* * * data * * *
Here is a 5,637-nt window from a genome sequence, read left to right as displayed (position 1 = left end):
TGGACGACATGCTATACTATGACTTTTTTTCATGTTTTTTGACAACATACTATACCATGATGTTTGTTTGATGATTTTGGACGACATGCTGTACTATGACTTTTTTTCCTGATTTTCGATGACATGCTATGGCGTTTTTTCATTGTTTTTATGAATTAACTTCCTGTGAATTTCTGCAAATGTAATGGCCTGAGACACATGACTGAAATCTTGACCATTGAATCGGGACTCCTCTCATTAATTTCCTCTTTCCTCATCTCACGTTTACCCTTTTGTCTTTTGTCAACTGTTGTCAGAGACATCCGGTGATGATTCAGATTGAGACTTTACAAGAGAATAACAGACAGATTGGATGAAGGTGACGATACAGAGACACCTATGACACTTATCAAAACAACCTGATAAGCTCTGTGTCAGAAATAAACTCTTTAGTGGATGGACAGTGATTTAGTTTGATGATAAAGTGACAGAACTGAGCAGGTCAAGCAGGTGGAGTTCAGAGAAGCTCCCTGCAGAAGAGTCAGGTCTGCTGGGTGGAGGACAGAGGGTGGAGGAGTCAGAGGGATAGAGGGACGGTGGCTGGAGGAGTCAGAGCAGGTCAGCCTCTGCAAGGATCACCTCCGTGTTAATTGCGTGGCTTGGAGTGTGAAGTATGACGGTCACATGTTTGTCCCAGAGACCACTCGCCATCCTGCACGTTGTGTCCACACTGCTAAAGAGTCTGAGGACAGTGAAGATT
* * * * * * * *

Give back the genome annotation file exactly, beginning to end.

Here is a 5,637-nt window from a genome sequence, read left to right as displayed (position 1 = left end):
TGGACGACATGCTATACTATGACTTTTTTTCATGTTTTTTGACAACATACTATACCATGATGTTTGTTTGATGATTTTGGACGACATGCTGTACTATGACTTTTTTTCCTGATTTTCGATGACATGCTATGGCGTTTTTTCATTGTTTTTATGAATTAACTTCCTGTGAATTTCTGCAAATGTAATGGCCTGAGACACATGACTGAAATCTTGACCATTGAATCGGGACTCCTCTCATTAATTTCCTCTTTCCTCATCTCACGTTTACCCTTTTGTCTTTTGTCAACTGTTGTCAGAGACATCCGGTGATGATTCAGATTGAGACTTTACAAGAGAATAACAGACAGATTGGATGAAGGTGACGATACAGAGACACCTATGACACTTATCAAAACAACCTGATAAGCTCTGTGTCAGAAATAAACTCTTTAGTGGATGGACAGTGATTTAGTTTGATGATAAAGTGACAGAACTGAGCAGGTCAAGCAGGTGGAGTTCAGAGAAGCTCCCTGCAGAAGAGTCAGGTCTGCTGGGTGGAGGACAGAGGGTGGAGGAGTCAGAGGGATAGAGGGACGGTGGCTGGAGGAGTCAGAGCAGGTCAGCCTCTGCAAGGATCACCTCCGTGTTAATTGCGTGGCTTGGAGTGTGAAGTATGACGGTCACATGTTTGTCCCAGAGACCACTCGCCATCCTGCACGTTGTGTCCACACTGCTAAAGAGTCTGAGGACAGTGAAGATT